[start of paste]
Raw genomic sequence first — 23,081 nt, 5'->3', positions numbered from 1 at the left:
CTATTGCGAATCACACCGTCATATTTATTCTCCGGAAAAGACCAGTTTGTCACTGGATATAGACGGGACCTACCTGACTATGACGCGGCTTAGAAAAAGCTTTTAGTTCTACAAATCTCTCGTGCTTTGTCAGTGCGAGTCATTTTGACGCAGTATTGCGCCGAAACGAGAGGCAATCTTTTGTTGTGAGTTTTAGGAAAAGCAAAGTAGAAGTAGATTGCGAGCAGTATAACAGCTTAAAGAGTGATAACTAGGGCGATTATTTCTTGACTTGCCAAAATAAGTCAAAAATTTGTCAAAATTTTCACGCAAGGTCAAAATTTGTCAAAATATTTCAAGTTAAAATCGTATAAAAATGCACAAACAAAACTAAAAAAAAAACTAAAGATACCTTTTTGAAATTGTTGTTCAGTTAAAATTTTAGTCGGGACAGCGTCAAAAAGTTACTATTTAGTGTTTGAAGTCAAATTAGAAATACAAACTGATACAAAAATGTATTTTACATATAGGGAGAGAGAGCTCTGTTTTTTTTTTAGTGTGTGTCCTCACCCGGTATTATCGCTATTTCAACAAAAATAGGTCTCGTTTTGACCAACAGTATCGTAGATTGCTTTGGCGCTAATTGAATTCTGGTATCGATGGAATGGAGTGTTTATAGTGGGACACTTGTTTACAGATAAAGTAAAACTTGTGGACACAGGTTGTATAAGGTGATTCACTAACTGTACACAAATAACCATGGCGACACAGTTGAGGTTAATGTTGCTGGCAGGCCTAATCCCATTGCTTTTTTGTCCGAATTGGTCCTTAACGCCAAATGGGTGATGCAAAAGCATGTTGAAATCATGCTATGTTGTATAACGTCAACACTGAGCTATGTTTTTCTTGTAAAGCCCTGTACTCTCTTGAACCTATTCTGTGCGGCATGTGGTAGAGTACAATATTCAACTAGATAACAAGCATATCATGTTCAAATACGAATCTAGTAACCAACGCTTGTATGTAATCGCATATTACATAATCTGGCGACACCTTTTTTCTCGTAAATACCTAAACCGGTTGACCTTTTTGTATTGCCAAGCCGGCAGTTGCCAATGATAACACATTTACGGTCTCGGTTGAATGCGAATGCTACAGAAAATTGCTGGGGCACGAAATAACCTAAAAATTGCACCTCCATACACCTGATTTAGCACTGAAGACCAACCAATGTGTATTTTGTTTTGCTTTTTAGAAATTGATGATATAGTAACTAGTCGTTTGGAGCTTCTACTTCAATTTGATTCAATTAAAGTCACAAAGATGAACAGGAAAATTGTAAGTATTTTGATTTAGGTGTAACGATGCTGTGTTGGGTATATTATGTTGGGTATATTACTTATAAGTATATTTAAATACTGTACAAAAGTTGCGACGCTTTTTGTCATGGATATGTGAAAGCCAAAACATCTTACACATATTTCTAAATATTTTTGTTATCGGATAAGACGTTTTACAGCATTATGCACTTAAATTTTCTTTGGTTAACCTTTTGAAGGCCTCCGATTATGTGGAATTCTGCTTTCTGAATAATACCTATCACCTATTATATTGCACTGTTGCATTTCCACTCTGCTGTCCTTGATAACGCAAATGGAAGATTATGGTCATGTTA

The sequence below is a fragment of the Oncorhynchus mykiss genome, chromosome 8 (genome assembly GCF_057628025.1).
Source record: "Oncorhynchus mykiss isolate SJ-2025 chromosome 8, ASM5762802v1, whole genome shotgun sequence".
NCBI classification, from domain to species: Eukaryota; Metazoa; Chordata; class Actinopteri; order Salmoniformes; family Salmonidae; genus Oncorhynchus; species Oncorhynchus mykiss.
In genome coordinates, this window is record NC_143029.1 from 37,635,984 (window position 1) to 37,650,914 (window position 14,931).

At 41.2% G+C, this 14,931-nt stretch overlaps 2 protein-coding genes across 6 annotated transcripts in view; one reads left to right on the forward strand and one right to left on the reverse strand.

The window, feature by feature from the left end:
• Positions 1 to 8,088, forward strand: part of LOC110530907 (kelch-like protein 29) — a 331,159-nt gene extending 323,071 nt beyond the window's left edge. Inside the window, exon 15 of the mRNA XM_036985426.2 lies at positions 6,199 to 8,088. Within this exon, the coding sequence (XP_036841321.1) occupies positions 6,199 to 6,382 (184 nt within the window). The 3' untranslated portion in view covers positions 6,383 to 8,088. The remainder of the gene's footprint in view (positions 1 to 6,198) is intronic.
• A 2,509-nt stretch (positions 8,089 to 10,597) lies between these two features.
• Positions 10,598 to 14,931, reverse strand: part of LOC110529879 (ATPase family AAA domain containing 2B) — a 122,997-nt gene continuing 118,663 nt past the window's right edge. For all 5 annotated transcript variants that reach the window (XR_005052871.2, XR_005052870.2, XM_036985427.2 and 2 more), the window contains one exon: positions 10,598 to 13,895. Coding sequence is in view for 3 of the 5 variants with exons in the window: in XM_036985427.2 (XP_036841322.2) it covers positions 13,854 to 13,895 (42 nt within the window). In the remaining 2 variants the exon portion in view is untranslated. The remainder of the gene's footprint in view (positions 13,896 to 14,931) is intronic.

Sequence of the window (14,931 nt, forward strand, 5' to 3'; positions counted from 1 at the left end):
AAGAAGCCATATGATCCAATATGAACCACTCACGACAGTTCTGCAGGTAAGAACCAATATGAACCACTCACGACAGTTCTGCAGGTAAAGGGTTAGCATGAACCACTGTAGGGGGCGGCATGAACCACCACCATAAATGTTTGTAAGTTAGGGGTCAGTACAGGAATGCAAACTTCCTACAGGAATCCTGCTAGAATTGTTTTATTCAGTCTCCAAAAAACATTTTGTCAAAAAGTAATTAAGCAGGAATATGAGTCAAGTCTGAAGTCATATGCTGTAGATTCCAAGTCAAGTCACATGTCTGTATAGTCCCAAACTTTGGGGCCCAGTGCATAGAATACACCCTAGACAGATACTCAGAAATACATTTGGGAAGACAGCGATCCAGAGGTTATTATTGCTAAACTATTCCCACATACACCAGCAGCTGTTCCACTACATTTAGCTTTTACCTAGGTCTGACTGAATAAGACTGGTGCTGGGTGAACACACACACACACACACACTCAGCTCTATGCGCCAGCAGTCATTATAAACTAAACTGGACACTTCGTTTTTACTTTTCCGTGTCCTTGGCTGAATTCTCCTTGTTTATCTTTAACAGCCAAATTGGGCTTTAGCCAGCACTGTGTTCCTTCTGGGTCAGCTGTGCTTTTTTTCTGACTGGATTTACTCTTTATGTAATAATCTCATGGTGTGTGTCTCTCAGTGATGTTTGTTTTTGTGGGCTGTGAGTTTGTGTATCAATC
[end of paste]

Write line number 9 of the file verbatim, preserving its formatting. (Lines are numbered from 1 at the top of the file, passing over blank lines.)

• Positions 1 to 8,088, forward strand: part of LOC110530907 (kelch-like protein 29) — a 331,159-nt gene extending 323,071 nt beyond the window's left edge. Inside the window, exon 15 of the mRNA XM_036985426.2 lies at positions 6,199 to 8,088. Within this exon, the coding sequence (XP_036841321.1) occupies positions 6,199 to 6,382 (184 nt within the window). The 3' untranslated portion in view covers positions 6,383 to 8,088. The remainder of the gene's footprint in view (positions 1 to 6,198) is intronic.